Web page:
Former child actor talks about his role in the Hitchcock TV prequel
Time Out Bahrain staff
It’s a brave departure from fairy tales and kids’ fiction, but former child actor Freddie Highmore (‘Finding Neverland’, ‘Charlie and the Chocolate Factory’), makes depravity look easy in US TV series ‘Bates Motel’. Here, the 21-year-old British actor talks about his role in the prequel to Hitchcock’s seminal film ‘Psycho’.
Was it daunting or exciting to bring this iconic character to life? Oh, exciting. There was pressure because you have all the ‘Psycho’ back story and Anthony Perkins’s take on Norman Bates was brilliant. But more of the pressure was from wanting to live up to the script’s potential. That storyline and vision, and chance to work with Vera [Farmiga, playing Norman’s mother], were crucial.
What were the challenges of working with Vera in such an intense relationship? We did work on it together – that becomes clearer as the show moves on, as Norman’s personality starts to split. This other side, this trance-like state he can’t control, is influenced by the words and thoughts of his mum. So we had to come up with a voice that was clearly hers.
Do you remember first watching Hitchcock’s film ‘Psycho’? I was 13 or 14, which people think is a bit young. But there’s nothing explicitly wrong with seeing it at that age – it’s more about the psychological thrill and the suspense you build up. That’s what we wanted to replicate in ‘Bates Motel’. It’s driven by intrigue, as opposed to, ‘who’s Norman going to kill this week?’.
Did you practise being Norman in front of the mirror for hours? No – you come up with ideas, then run with them. The nice thing about doing a television show is that you can build on work you’ve done previously within the season and the show. With a film, you have to plan it out beforehand, because you shoot everything out of sequence. By going chronologically, you can see that progression. And the best thing about being Norman Bates is you know he’s going to be there at the end. It’d be a big surprise if they decided to kill off Norman. Even Norman’s mum isn’t looking so good at the end of ‘Psycho’.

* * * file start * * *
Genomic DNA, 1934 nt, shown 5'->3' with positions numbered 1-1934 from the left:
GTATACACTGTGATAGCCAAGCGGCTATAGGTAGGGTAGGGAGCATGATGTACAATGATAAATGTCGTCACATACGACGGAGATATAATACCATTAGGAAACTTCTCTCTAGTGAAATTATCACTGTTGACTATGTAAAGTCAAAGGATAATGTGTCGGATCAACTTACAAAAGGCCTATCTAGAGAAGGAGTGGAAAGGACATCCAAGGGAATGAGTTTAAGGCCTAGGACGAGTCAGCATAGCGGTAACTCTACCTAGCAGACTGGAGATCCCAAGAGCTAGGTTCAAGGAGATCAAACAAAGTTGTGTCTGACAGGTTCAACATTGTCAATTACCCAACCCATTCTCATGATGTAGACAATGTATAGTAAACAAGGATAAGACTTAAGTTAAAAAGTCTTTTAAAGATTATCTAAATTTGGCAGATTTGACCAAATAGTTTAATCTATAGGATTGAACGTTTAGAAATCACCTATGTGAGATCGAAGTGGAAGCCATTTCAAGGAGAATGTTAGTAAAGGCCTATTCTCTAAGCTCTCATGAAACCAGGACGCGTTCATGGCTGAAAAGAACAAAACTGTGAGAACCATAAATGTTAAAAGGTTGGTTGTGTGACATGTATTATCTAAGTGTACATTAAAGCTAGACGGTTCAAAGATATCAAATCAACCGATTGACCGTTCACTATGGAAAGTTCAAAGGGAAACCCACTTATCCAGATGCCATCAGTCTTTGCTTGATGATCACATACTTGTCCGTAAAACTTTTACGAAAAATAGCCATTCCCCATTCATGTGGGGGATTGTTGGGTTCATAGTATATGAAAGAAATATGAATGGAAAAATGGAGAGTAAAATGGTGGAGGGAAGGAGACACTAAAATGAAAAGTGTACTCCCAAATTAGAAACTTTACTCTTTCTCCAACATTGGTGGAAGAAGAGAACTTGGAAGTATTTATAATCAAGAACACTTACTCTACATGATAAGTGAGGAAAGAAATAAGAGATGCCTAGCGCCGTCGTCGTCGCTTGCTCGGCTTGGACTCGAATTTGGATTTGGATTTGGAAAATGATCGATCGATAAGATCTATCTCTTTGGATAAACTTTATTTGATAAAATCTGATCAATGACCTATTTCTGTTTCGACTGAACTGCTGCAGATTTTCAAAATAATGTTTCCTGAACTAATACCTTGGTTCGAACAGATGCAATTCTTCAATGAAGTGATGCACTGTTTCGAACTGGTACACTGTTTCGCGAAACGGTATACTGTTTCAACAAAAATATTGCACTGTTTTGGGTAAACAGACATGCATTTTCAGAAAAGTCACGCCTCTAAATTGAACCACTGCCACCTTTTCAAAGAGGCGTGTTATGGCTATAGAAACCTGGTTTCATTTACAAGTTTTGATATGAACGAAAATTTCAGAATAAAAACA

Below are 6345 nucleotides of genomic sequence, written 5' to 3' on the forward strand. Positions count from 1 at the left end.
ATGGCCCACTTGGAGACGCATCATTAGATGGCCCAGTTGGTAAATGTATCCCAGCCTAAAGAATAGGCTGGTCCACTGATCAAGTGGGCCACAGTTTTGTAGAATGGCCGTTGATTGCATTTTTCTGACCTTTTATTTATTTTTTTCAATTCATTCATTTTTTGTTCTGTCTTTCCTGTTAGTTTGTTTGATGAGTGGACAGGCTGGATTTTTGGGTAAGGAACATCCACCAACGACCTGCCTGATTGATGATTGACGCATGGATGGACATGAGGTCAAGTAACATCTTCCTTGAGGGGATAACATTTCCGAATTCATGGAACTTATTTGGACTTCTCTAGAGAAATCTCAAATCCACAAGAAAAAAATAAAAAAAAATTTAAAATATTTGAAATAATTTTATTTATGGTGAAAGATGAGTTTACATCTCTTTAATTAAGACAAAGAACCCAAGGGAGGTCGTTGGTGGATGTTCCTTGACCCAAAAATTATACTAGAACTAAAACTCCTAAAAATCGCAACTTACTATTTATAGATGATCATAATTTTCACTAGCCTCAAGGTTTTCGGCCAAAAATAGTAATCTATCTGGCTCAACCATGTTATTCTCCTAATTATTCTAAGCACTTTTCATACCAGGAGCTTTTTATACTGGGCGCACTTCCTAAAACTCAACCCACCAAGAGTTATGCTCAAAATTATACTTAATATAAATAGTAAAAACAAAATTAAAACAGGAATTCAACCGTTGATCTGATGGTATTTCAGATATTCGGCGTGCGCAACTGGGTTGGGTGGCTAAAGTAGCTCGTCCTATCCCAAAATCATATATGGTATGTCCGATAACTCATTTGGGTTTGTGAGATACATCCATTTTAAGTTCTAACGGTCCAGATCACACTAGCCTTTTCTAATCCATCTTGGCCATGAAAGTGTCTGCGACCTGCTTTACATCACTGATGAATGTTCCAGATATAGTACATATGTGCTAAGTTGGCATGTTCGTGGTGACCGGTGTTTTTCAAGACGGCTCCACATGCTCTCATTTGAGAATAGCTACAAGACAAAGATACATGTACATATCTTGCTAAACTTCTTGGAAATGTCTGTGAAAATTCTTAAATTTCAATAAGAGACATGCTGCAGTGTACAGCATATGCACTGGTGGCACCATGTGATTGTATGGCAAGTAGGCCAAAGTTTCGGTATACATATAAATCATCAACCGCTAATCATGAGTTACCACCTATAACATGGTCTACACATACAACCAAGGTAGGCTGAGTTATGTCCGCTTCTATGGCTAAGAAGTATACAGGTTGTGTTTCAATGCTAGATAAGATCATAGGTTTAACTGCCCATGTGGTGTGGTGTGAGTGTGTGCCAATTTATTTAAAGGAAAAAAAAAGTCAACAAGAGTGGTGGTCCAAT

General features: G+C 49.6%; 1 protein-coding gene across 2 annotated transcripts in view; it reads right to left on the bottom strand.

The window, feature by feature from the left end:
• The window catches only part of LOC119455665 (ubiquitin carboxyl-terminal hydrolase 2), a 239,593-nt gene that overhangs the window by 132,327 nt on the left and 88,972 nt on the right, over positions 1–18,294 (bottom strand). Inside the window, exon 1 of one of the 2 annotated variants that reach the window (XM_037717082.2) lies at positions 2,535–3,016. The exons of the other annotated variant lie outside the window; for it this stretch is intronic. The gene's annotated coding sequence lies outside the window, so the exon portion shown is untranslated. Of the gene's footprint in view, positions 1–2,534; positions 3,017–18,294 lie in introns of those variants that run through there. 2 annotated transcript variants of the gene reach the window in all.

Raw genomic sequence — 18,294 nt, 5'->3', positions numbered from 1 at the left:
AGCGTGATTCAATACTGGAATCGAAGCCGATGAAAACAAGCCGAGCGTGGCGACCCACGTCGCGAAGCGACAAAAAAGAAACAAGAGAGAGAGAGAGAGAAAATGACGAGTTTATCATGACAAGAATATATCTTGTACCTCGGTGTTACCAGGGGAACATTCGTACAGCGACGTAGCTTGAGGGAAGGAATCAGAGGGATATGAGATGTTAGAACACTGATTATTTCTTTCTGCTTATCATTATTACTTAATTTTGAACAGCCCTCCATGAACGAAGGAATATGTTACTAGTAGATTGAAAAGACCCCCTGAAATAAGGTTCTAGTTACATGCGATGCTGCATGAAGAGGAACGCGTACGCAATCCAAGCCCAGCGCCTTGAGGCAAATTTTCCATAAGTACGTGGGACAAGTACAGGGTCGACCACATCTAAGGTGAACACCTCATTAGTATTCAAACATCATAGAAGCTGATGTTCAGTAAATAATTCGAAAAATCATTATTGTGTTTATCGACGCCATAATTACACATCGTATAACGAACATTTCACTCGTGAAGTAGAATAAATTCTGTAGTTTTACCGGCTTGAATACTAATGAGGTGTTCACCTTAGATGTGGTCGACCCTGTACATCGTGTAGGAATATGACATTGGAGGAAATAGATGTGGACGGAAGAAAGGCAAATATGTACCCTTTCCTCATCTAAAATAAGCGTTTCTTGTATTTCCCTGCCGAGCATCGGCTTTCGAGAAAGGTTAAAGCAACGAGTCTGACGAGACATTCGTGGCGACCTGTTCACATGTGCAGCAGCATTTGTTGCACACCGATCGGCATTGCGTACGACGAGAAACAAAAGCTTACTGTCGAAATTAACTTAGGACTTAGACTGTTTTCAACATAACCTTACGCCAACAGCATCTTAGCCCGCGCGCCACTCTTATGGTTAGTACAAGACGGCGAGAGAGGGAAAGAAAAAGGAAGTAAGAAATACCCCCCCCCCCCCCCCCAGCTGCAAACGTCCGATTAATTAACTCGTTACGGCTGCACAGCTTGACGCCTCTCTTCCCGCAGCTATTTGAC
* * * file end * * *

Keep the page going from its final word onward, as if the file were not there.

How weird does ‘Bates Motel’ get? The basic story is: what made Norman Bates a psycho? The nature versus nurture argument – was he always destined to become a serial killer, or was it his mother and the dodgy town they moved to? I often say ‘Bates Motel’ is a bit ‘Twin Peaks’-y, because I hear people say it. Although having said that, I haven’t actually seen ‘Twin Peaks’!
Does the final series end with the opening scene of ‘Psycho’? I hope so. I see that as the end.
How do you juggle working with studying languages at Cambridge? I’ve just finished my third year,. The requirement is to spend eight months in an Arabic or Spanish-speaking country, so I did two-and-a-bit months before the shoot, then finished it off after the shoot in January. I’ll be back [in Cambridge] for my last year. Bates Motel. From BD11, available at www.amazon.com.